Friday, October 30, 2009


Then back once more, to what the stars had fated:
Conditioning and law; and wish from willing
Can only come since we are obligated,
Our will then all our fitful fancies killing;
Its dearest from the heart is extirpated,
Hard ‘Must’ prevails, both will and fancy willing,
Thus, though we seem free, yet constrictions bind us
More closely still than those that first confined us.

The fourth stanza of Goethe’s poem, Primal Words Orphic, is interesting not only for its meaning but for its innate message. Goethe wrote the poem to identify different stages in life and to sense the perceptions created by those stages. This stanza is about adulthood and what we believe about it. Goethe realized that the word freedom is not free in the act of experiencing it physically. Conditioning and laws create a distorted sense of freedom. Freedom dances in and out of our life as we move through these stages. Adulthood is a state of wishing and willing, where we live for the future, not the present.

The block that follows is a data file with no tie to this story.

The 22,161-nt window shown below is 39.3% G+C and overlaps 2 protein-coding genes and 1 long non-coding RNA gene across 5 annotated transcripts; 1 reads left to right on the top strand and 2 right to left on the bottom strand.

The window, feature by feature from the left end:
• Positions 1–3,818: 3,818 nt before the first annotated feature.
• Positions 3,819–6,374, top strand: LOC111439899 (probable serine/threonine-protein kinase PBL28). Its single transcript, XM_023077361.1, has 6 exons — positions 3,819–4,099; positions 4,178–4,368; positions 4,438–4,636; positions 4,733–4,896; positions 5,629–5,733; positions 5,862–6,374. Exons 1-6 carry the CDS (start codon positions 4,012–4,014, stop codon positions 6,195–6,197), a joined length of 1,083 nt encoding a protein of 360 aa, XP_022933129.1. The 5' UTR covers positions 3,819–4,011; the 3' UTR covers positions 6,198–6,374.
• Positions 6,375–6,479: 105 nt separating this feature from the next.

Obligations taint our perceptions. Our choices vibrate in a sea of fitful fancies that manifest as we create them. We tend to believe in fate until we sense our own ability to change the cause and effect of our destiny. There is no prophetic declaration that says we must conform to rigid linguistics that affects our efforts to be truly free from the insipid rationality of duality. We are the oracle, as well as the audience, as we move through linear illusions. Believing in our extirpation, we look at the heart, and not the organs that support it. We wallow in sickness until we find the desire or willingness to open another door of awareness in the ruble of our self created contrast.

Goethe’s 18th and 19th century world was filled with a churning and knurling of consciousness that consistently opened portals of energy that magically appeared. They were labeled fate or destiny, and was extirpated in the bowels of unawareness. Restless and groping for new awareness, the energy of consciousness expressed adulthood in bondage with no relief or extradition. The solution or ultimate change was the unacceptance of death.

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